Bill to raise state officer salaries heads to summer study committee

By Andi TenBarge
TheStatehouseFile.com 

INDIANAPOLIS —A bill that would have raised the governor’s and other statewide office holders’ annual salary by nearly $30,000 by 2021 is on its way to a summer study committee.

Sen. Randy Head, R-Logansport, said he originally filed Senate Bill 60 without Gov. Eric Holcomb’s knowledge because it was not intended to “create a pay raise for him.”

Sen. Randy Head, R-Logansport, proposed an amendment that would move his bill to a summer study committee. Head said it would give more time for legislators to look at how pay raises for statewide positions would encourage people to run for office. Photo by Andi TenBarge, TheStatehouseFile.com

Sen. Randy Head, R-Logansport, proposed an amendment that would move his bill to a summer study committee. Head said it would give more time for legislators to look at how pay raises for statewide positions would encourage people to run for office. Photo by Andi TenBarge, TheStatehouseFile.com

“I purposely didn’t talk to the governor about it because I didn’t want people to think the governor was somehow behind this after getting elected,” Head said.

Senate Bill 60, if implemented, would have made the governor’s salary equal to the annual salary of a circuit court judge in Marion County starting in 2021. The bill would also make the salary of certain state-elected officials equal to 85 percent of the salary of a circuit court judge in Marion County starting in 2018. Right now, the governor earns $111,688 per year, according to fiscal documents attached to the bill.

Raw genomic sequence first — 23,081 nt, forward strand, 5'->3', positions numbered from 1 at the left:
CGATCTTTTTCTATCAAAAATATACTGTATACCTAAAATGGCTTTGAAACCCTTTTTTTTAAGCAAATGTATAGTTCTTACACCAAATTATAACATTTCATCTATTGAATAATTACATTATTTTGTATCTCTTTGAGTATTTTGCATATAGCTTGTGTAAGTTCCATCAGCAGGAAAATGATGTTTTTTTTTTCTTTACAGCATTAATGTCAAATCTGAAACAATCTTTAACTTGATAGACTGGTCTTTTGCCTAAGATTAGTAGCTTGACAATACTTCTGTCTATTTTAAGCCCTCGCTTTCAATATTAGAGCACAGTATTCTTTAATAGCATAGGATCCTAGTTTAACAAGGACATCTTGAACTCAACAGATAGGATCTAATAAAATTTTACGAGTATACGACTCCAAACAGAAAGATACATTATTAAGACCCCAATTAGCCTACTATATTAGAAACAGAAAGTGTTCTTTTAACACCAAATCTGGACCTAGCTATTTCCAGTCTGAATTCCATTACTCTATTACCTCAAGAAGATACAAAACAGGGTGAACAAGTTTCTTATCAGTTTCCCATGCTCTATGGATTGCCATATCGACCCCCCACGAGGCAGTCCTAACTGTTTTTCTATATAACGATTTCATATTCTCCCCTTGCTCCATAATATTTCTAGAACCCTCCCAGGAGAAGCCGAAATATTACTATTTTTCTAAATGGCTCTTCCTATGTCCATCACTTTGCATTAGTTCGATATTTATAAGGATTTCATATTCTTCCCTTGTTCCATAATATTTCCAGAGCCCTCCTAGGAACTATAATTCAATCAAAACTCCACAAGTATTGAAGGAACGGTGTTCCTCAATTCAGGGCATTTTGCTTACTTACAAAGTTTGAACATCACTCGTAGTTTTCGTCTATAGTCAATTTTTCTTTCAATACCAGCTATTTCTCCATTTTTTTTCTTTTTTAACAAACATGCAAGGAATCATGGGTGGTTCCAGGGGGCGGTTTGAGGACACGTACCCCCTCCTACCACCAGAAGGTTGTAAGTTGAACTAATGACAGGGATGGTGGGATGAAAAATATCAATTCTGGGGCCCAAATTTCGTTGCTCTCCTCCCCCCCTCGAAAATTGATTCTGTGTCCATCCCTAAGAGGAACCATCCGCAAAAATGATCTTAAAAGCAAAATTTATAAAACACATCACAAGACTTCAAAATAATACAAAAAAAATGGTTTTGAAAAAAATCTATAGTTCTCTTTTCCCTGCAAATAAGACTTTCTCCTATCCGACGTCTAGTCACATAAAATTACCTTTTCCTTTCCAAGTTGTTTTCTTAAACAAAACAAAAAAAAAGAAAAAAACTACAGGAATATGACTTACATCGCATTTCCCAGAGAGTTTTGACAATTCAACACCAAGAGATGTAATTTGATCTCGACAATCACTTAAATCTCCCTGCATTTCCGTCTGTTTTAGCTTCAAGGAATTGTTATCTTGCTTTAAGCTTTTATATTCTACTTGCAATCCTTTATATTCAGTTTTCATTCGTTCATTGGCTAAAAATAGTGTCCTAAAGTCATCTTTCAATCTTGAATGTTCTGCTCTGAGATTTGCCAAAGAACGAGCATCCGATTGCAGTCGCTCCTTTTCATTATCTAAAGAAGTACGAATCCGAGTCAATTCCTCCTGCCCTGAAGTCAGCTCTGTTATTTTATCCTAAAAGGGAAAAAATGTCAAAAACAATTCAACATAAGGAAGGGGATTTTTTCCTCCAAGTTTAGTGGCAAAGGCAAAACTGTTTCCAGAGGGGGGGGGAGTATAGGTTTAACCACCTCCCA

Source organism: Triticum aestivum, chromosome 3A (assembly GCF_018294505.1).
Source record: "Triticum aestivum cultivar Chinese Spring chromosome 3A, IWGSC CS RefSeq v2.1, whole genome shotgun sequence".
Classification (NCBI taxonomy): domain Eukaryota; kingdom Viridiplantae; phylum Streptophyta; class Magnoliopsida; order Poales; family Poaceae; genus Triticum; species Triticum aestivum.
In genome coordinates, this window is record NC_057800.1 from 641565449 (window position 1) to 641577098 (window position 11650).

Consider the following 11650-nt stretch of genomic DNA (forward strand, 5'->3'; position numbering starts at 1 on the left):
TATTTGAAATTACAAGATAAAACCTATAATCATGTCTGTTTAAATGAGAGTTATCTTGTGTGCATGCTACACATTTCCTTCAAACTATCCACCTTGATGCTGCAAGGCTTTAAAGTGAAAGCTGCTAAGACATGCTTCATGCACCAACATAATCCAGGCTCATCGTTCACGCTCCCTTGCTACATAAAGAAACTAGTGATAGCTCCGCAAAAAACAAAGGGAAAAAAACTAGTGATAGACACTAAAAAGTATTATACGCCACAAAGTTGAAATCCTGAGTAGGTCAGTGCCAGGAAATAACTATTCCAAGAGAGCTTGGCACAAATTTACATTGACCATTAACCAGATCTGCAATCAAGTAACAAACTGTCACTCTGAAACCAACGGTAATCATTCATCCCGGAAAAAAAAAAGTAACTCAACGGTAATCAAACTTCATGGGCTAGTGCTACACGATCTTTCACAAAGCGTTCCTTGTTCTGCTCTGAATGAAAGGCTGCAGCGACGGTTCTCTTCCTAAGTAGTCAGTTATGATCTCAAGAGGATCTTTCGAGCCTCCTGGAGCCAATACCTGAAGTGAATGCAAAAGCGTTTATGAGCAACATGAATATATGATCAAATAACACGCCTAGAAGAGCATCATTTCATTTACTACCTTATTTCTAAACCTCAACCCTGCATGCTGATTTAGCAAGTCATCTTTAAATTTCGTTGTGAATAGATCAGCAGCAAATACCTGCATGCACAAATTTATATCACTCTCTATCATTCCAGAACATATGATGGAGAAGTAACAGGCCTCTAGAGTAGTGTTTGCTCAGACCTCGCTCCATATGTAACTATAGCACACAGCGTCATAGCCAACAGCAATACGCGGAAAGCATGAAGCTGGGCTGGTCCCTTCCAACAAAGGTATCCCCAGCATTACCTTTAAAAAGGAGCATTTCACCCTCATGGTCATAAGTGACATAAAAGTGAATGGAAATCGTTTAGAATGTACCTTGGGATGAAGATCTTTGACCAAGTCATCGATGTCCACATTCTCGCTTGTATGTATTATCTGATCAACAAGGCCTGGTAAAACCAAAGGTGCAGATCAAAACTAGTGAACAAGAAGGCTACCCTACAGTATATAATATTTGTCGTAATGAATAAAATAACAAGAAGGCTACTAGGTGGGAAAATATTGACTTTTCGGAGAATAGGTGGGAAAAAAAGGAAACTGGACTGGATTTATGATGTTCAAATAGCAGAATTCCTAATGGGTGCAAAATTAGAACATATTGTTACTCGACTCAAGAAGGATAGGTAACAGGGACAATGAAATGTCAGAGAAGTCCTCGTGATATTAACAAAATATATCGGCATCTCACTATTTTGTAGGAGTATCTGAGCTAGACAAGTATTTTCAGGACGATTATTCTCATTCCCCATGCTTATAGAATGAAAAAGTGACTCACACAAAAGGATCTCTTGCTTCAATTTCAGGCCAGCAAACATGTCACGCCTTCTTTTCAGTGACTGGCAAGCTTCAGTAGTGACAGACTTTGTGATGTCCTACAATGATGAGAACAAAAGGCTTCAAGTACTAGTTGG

The bill would also raise salaries for other statewide offices including the state auditor, secretary of state, attorney general and state treasurer.

“I talked to several people who said it was time to do this and it was a good idea,” Head said. “Others said it may be good, but the timing is bad giving the fact that the House is considering House Bill 1002, which would raise gas taxes to pay for roads.”

This comes after some newly-elected state officials discovered that the statewide position was paid less than what they made at the county level. Head cited the situation of Attorney General Curtis Hill, who said he made more money as a prosecuting attorney than he does now in a job that requires him to supervise significantly more people.

As a prosecuting attorney in Elkhart County, Hill made $141,311, and as attorney general, he makes $94,538.

“We need to have people who are not afraid to run,” Head said. “We need to recruit talented people and encourage them to run and not have a salary structure in place that discourages them.”

Andi TenBarge is a reporter for TheStatehouseFile.com, a news site powered by Franklin College journalism students.

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